• Strategic communications planning
Leadership succession planning also requires thorough board-level conversa­tions about these issues:
  • The fact that no candidate will possess all desired qualities and how the strategic deficits of the best candidate will be mitigated
  • How the strategic deficits your school currently faces will be addressed so that the next head can step onto a platform of strength and not into a minefield of weakness
  • The need to support the current head during the transition out
  • The need for the sitting head to support the change
  • Who will be the board chair in the first year of the new head’s tenure
  • The possible viability of potential internal candidates
  • Identifying and addressing the needs of the school’s many constituen­cies—students, parents, trustees, alumni, community stakeholders— during a time of change
One note of caution: Because leadership succession planning is essentially a strategic plan for the continuity of leadership, it’s possible that members of your school community might start to worry that it’s a disguised strategy to oust the current leader. Any hint of this type of talk should be dispelled, early and often. Engaging the current head as a proactive partner in succession planning is one reassuring way to do this. 

Unplanned Change 

There are times when the head of school’s tenure is interrupted unexpectedly. Pressing family situations may demand the head’s immediate and complete at­tention; health issues may require short- or long-term leaves; matters may arise that require the sitting head’s resignation or, possibly, termination. Any circum­stance that significantly interrupts the head’s ability to lead has the potential to disrupt normal school operations, unsettle faculty and staff, distance parents, and fracture boards.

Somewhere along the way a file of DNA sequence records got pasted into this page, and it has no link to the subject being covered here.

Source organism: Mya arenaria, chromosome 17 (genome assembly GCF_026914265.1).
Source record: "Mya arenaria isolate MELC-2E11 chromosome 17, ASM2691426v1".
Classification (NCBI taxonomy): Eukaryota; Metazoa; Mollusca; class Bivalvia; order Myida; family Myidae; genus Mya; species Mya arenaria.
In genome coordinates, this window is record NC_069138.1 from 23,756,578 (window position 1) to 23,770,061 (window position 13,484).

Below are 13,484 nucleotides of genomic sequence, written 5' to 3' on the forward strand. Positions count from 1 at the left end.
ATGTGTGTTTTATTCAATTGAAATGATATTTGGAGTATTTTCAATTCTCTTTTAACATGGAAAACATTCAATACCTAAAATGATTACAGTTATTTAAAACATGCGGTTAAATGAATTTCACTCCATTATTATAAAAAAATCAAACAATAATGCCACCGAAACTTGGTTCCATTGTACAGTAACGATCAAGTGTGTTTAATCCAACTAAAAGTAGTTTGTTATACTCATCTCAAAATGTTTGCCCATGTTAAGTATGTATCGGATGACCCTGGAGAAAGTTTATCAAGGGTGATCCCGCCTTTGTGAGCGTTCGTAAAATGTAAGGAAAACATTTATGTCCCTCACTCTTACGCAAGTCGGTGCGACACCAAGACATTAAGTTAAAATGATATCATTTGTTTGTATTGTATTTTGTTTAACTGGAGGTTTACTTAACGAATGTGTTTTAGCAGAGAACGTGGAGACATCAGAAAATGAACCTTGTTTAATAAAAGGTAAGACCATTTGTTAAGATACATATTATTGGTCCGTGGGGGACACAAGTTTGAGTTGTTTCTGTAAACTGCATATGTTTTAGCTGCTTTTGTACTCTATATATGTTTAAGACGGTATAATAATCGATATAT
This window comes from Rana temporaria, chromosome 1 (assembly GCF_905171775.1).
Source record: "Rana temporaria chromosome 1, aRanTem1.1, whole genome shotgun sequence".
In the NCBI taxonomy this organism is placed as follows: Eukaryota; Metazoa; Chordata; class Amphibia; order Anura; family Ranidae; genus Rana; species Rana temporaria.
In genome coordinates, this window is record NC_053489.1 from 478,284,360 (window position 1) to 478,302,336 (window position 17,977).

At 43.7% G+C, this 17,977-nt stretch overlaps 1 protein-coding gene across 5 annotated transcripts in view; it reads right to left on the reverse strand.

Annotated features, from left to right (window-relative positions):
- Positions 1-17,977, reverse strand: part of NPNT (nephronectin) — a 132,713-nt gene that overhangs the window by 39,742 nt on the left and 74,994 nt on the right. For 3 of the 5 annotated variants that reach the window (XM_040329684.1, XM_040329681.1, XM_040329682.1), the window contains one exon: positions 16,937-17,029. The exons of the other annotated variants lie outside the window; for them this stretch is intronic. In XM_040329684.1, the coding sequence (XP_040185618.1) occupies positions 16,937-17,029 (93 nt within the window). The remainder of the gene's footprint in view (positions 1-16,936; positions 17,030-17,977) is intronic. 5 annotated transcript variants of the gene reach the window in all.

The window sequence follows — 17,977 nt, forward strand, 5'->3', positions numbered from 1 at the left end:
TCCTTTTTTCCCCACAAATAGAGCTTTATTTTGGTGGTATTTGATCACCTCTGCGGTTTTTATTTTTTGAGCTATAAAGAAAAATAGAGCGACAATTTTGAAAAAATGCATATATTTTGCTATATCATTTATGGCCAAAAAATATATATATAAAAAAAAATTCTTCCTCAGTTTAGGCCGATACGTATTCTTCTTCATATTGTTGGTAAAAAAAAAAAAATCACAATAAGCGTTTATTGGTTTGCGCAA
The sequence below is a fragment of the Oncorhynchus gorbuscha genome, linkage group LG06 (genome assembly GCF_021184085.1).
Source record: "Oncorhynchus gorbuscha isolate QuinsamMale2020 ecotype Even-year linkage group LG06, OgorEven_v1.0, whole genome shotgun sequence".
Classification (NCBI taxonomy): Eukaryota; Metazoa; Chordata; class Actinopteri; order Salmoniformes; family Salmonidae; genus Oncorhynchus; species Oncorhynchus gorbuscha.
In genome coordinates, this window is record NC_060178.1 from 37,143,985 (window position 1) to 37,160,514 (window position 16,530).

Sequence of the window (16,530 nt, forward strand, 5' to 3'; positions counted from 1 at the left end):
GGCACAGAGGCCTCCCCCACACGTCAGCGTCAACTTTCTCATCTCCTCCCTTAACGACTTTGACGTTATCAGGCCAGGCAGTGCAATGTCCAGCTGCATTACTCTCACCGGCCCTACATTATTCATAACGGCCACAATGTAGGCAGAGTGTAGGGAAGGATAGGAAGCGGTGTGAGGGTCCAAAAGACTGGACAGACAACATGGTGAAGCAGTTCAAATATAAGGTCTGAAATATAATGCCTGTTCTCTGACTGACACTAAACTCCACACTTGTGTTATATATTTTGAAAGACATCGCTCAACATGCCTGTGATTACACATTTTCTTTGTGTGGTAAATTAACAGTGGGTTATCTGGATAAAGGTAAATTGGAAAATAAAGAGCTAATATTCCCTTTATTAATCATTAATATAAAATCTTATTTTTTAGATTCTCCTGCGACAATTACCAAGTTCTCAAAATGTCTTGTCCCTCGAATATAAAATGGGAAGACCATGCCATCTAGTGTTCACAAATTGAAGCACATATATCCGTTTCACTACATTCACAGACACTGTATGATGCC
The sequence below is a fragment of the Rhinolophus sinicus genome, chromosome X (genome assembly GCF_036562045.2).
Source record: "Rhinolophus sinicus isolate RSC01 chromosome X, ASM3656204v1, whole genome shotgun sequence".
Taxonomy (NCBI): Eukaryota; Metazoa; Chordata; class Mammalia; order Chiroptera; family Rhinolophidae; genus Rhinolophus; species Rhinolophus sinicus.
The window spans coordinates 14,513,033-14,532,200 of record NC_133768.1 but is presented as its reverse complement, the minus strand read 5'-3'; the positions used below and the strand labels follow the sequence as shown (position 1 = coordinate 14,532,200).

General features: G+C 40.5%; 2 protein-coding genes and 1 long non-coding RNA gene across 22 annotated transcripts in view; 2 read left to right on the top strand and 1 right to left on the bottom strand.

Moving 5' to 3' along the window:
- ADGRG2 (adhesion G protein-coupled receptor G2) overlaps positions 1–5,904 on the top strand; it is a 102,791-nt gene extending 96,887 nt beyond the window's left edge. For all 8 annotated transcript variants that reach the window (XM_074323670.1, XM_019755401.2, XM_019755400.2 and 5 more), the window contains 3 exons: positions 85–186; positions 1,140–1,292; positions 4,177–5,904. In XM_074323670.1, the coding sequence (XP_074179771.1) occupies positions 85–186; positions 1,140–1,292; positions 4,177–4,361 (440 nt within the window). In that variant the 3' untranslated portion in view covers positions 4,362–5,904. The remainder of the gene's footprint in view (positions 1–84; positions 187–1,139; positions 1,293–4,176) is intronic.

Although your board cannot foresee every possible crisis, it can reduce the potential negative impact leadership crises may have by creating a plan that ad­dresses the most probable: short-term leave; long-term leave; and sudden de­parture due to resignation, termination, or untimely death.

Asking and answering the following questions—in detail and in writing— will give your board the tools it needs to keep the school on course and the com­munity feeling engaged and informed.
  1. Who is in charge of the school during a short-term absence of the head of school? Long-term absence?
  2. In case of the sudden departure of the head, who will be running the school on a day-to-day basis? How will that person be supported? Com­pensated?
  3. What is the process for communicating headship changes in a way that will sustain the confidence and trust of the different school constituencies?
  4. What role will the board, and specifically the executive committee, need to play in order to support the head and the school through the crisis?
Even though it may seem premature to do so, creating this type of “leadership emergency plan” with your new head of school as soon as the individual gets settled in is highly recommended. Schools have crisis management plans that cover almost every circumstance imaginable. Why shouldn’t unplanned leader­ship change be part of that thinking and planning?
For more guidance on succession planning and the entire process of leadership search, see The NAIS Head Search Handbook: A Strategic Guide for the Search Committee, available in the NAIS Bookstore.